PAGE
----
Doctors: Trump improving but on steroids after oxygen levels dropped

Donald Trump

US President Donald Trump’s condition has “continued to improve,” his doctor said on Sunday, but announced that his oxygen levels dropped the previous day and he is therefore now receiving a steroid treatment.

This was the second drop in oxygen levels since the president became ill with the new coronavirus, but doctors said they were still considering discharging him as soon as Monday.

In what appeared to be a show of strength to supporters, and despite likely still being infectious, Trump briefly left the hospital.

Wearing a mask and sitting in the back seat of a black government vehicle, Trump was driven past fans gathered outside the medical centre and waived at them. The person visible in the passenger seat was wearing full protective gear.

The president announced the surprise move in a video – his third since he tested positive, and second since he was hospitalized – that was released just as his motorcade was making the drive.

“I’m about to make a little surprise visit,” Trump said, wearing a suit without a tie and standing up. “I learned a lot about COVID… This is the real school. I get it and I understand it.”

The White House said the drive was approved by the medical team “as safe to do.”

Trump’s medical team was more forthcoming about some information in their latest update to the public, saying the president received supplemental oxygen on Friday for about an hour, after his levels dipped.

It was later that same day that he was moved from the White House to Walter Reed medical centre outside Washington.

The president has been fever-free since Friday morning, the medical team said at a press briefing in front of the military hospital.

“If he continues to look and feel as well as he does today, our hope is that we can plan for a discharge as early as tomorrow to the White House, where he can continue his treatment course,” said Brian Garibaldi, a lung specialist who is part of the team.

The president’s oxygen dropped to 93 per cent saturation on Saturday. Garibaldi said the low levels led the medical team to put Trump on Dexamethasone, the steroid.

Sean Conley, the president’s physician, could not say whether Trump was again given supplemental oxygen but insisted the levels were back up to normal levels.

The briefing came on the back of confusion created Saturday by the White House, after chief of staff Mark Meadows said that Trump’s vital signs had been “very concerning,” seeming to contradict the medical team who said he was improving.

Conley admitted that his very optimistic briefing on Saturday had given an impression that the medical team was not being fully honest.

“It came off that we were trying to hide something, which wasn’t necessarily true,” Conley said.

Alyssa Farah, a White House spokesman, told Fox News that medics wanted to put forward a rosy picture but insisted no incorrect information was ever pushed out to the public.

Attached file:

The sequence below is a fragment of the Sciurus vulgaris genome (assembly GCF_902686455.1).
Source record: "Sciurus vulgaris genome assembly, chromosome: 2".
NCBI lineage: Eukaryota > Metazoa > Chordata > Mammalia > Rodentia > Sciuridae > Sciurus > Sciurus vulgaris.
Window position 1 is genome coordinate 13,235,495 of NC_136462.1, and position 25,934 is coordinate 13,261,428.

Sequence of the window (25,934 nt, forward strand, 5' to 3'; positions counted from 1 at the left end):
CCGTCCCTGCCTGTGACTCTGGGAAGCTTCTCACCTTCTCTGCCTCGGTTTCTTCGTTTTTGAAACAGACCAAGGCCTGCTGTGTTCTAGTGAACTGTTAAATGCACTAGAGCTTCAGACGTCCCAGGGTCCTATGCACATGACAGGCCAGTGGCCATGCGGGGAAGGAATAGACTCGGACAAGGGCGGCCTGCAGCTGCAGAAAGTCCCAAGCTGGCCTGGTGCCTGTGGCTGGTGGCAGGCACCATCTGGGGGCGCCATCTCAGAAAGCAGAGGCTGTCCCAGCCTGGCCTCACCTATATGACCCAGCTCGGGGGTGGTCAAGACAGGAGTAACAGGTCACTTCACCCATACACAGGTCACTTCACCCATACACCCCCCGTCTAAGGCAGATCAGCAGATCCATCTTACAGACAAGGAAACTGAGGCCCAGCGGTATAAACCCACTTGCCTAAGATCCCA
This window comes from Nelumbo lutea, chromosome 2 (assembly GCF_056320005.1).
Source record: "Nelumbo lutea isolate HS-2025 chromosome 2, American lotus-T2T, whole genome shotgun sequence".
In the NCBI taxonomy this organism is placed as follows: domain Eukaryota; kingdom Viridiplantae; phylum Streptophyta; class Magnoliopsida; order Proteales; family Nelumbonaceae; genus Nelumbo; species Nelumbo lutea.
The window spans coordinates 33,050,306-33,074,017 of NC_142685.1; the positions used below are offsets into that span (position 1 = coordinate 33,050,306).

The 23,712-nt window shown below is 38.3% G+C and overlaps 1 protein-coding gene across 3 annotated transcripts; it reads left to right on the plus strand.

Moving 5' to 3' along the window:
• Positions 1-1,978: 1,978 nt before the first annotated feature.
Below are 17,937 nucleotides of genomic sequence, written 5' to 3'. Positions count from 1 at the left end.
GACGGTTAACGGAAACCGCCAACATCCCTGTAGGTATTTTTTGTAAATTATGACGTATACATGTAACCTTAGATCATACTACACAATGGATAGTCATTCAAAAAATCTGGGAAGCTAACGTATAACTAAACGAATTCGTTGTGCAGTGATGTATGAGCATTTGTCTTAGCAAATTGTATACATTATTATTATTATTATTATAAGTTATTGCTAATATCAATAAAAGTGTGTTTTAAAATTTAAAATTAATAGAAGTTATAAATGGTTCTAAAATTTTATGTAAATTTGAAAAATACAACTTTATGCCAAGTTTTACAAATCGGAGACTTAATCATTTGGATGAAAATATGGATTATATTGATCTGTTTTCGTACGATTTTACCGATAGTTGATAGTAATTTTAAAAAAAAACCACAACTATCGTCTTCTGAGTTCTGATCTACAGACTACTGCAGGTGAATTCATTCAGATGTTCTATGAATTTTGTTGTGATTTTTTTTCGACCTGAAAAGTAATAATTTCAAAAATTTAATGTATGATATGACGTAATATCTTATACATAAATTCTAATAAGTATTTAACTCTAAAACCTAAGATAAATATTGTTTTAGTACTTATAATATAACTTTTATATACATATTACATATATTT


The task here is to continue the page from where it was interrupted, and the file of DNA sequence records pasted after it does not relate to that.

“You want to convey confidence and raise the spirits of the person you are treating,” Farah said, vowing “to be transparent and give you all the facts.” Meadows, she said, was accurately reflecting what was only a brief period of concern.

Trump was diagnosed on Thursday with the new coronavirus, throwing his reelection campaign into a tailspin, with just 30 days to go until the November vote.

The team has been trying to put forward a sense of normalcy, even with the key character in hospital. Campaign manager Bill Stepien is among a number of people in Trump’s inner circle to have contracted the coronavirus in the past week.

Jason Miller, a campaign adviser, was pressed on ABC’s “This Week” about the president often refusing to wear a mask and holding large rallies, insisting that Trump has taken the virus “very seriously.”

Miller attacked Democratic presidential nominee Joe Biden for using masks as a “prop.” The comment signalled that the Trump campaign was not changing its messaging heading into the final stretch.

Part of the White House’s talking point now is that Trump had to show leadership during the pandemic and put himself in harm’s way by not hunkering down. He is facing criticism over not wearing masks in public and holding large events.

Biden, who curtailed his campaign back in March and is holding very few events, generally is seen in public wearing a mask.

National Security Adviser Robert O’Brien told broadcaster CBS that he expected Trump would remain in hospital for “a period of time.” O’Brien noted that day seven and eight after the onset of symptoms are the “critical days” for any patient.

The security adviser ruled out the need to move towards a transfer of power within the federal government, saying Trump remained firmly in control of operations.

On top of the steroid, the president received an antibody cocktail at the very onset of his illness, and is on a five-day treatment course of Remdesivir, a therapeutic.

Source: GNA

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